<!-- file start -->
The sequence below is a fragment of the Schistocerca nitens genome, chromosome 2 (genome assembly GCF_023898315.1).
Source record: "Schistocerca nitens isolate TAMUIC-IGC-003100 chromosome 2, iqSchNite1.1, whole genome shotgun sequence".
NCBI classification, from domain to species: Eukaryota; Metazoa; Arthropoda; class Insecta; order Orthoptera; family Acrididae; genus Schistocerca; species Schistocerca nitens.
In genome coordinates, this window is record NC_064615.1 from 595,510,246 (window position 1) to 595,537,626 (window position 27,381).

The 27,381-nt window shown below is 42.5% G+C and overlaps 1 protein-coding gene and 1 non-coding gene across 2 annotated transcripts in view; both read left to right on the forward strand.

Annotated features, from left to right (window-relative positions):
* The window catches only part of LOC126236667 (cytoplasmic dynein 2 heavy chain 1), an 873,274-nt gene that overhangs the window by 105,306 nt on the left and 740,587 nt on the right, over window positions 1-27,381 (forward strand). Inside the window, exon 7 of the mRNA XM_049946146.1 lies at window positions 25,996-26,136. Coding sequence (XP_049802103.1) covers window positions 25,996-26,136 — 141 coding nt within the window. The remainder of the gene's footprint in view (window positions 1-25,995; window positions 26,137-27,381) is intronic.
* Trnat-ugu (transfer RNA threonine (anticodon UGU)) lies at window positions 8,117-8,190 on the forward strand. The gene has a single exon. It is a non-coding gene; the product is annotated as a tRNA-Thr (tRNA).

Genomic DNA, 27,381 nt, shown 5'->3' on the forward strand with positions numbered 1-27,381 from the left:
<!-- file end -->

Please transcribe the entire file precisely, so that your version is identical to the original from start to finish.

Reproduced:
The sequence below is a fragment of the Schistocerca nitens genome, chromosome 2 (genome assembly GCF_023898315.1).
Source record: "Schistocerca nitens isolate TAMUIC-IGC-003100 chromosome 2, iqSchNite1.1, whole genome shotgun sequence".
NCBI classification, from domain to species: Eukaryota; Metazoa; Arthropoda; class Insecta; order Orthoptera; family Acrididae; genus Schistocerca; species Schistocerca nitens.
In genome coordinates, this window is record NC_064615.1 from 595,510,246 (window position 1) to 595,537,626 (window position 27,381).

The 27,381-nt window shown below is 42.5% G+C and overlaps 1 protein-coding gene and 1 non-coding gene across 2 annotated transcripts in view; both read left to right on the forward strand.

Annotated features, from left to right (window-relative positions):
* The window catches only part of LOC126236667 (cytoplasmic dynein 2 heavy chain 1), an 873,274-nt gene that overhangs the window by 105,306 nt on the left and 740,587 nt on the right, over window positions 1-27,381 (forward strand). Inside the window, exon 7 of the mRNA XM_049946146.1 lies at window positions 25,996-26,136. Coding sequence (XP_049802103.1) covers window positions 25,996-26,136 — 141 coding nt within the window. The remainder of the gene's footprint in view (window positions 1-25,995; window positions 26,137-27,381) is intronic.
* Trnat-ugu (transfer RNA threonine (anticodon UGU)) lies at window positions 8,117-8,190 on the forward strand. The gene has a single exon. It is a non-coding gene; the product is annotated as a tRNA-Thr (tRNA).

Genomic DNA, 27,381 nt, shown 5'->3' on the forward strand with positions numbered 1-27,381 from the left: